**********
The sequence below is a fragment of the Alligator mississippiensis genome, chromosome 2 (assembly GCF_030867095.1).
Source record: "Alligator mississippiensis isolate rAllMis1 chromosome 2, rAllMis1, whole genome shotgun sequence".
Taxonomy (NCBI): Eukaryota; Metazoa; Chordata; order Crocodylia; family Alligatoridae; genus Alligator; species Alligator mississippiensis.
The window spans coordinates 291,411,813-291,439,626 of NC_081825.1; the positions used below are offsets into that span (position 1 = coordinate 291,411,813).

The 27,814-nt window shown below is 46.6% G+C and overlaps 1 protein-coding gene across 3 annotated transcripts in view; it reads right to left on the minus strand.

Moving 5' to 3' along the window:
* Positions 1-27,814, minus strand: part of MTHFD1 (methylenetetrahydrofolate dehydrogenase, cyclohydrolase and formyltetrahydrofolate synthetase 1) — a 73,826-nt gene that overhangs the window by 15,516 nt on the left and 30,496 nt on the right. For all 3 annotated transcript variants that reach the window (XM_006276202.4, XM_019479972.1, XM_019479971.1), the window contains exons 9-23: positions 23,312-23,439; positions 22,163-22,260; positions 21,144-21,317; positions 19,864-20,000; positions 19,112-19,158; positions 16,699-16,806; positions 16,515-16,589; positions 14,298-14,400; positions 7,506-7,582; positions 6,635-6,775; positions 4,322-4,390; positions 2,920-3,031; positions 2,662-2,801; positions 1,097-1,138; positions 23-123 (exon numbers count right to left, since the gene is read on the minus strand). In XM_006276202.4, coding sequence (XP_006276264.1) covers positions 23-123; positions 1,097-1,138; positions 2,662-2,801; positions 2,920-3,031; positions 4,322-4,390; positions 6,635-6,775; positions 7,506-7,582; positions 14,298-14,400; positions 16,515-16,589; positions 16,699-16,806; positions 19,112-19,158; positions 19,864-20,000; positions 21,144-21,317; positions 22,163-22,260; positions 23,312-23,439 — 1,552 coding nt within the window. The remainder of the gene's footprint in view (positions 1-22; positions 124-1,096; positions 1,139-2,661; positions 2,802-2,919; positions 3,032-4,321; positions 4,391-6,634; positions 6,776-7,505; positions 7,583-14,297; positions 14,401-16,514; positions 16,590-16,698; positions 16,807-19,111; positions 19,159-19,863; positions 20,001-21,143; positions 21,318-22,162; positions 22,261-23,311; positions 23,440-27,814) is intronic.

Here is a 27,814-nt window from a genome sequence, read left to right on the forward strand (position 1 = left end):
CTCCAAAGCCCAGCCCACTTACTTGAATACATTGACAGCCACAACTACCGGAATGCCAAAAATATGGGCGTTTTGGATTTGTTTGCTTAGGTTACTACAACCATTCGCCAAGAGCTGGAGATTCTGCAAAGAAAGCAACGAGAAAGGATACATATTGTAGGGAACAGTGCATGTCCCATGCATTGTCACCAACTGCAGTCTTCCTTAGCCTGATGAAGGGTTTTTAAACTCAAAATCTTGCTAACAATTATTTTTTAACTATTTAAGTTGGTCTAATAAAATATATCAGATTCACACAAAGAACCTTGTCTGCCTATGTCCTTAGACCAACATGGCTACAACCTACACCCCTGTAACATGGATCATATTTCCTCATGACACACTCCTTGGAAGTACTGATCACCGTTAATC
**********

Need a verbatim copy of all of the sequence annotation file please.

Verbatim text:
The sequence below is a fragment of the Alligator mississippiensis genome, chromosome 2 (assembly GCF_030867095.1).
Source record: "Alligator mississippiensis isolate rAllMis1 chromosome 2, rAllMis1, whole genome shotgun sequence".
Taxonomy (NCBI): Eukaryota; Metazoa; Chordata; order Crocodylia; family Alligatoridae; genus Alligator; species Alligator mississippiensis.
The window spans coordinates 291,411,813-291,439,626 of NC_081825.1; the positions used below are offsets into that span (position 1 = coordinate 291,411,813).

The 27,814-nt window shown below is 46.6% G+C and overlaps 1 protein-coding gene across 3 annotated transcripts in view; it reads right to left on the minus strand.

Moving 5' to 3' along the window:
* Positions 1-27,814, minus strand: part of MTHFD1 (methylenetetrahydrofolate dehydrogenase, cyclohydrolase and formyltetrahydrofolate synthetase 1) — a 73,826-nt gene that overhangs the window by 15,516 nt on the left and 30,496 nt on the right. For all 3 annotated transcript variants that reach the window (XM_006276202.4, XM_019479972.1, XM_019479971.1), the window contains exons 9-23: positions 23,312-23,439; positions 22,163-22,260; positions 21,144-21,317; positions 19,864-20,000; positions 19,112-19,158; positions 16,699-16,806; positions 16,515-16,589; positions 14,298-14,400; positions 7,506-7,582; positions 6,635-6,775; positions 4,322-4,390; positions 2,920-3,031; positions 2,662-2,801; positions 1,097-1,138; positions 23-123 (exon numbers count right to left, since the gene is read on the minus strand). In XM_006276202.4, coding sequence (XP_006276264.1) covers positions 23-123; positions 1,097-1,138; positions 2,662-2,801; positions 2,920-3,031; positions 4,322-4,390; positions 6,635-6,775; positions 7,506-7,582; positions 14,298-14,400; positions 16,515-16,589; positions 16,699-16,806; positions 19,112-19,158; positions 19,864-20,000; positions 21,144-21,317; positions 22,163-22,260; positions 23,312-23,439 — 1,552 coding nt within the window. The remainder of the gene's footprint in view (positions 1-22; positions 124-1,096; positions 1,139-2,661; positions 2,802-2,919; positions 3,032-4,321; positions 4,391-6,634; positions 6,776-7,505; positions 7,583-14,297; positions 14,401-16,514; positions 16,590-16,698; positions 16,807-19,111; positions 19,159-19,863; positions 20,001-21,143; positions 21,318-22,162; positions 22,261-23,311; positions 23,440-27,814) is intronic.

Here is a 27,814-nt window from a genome sequence, read left to right on the forward strand (position 1 = left end):
CTCCAAAGCCCAGCCCACTTACTTGAATACATTGACAGCCACAACTACCGGAATGCCAAAAATATGGGCGTTTTGGATTTGTTTGCTTAGGTTACTACAACCATTCGCCAAGAGCTGGAGATTCTGCAAAGAAAGCAACGAGAAAGGATACATATTGTAGGGAACAGTGCATGTCCCATGCATTGTCACCAACTGCAGTCTTCCTTAGCCTGATGAAGGGTTTTTAAACTCAAAATCTTGCTAACAATTATTTTTTAACTATTTAAGTTGGTCTAATAAAATATATCAGATTCACACAAAGAACCTTGTCTGCCTATGTCCTTAGACCAACATGGCTACAACCTACACCCCTGTAACATGGATCATATTTCCTCATGACACACTCCTTGGAAGTACTGATCACCGTTAATC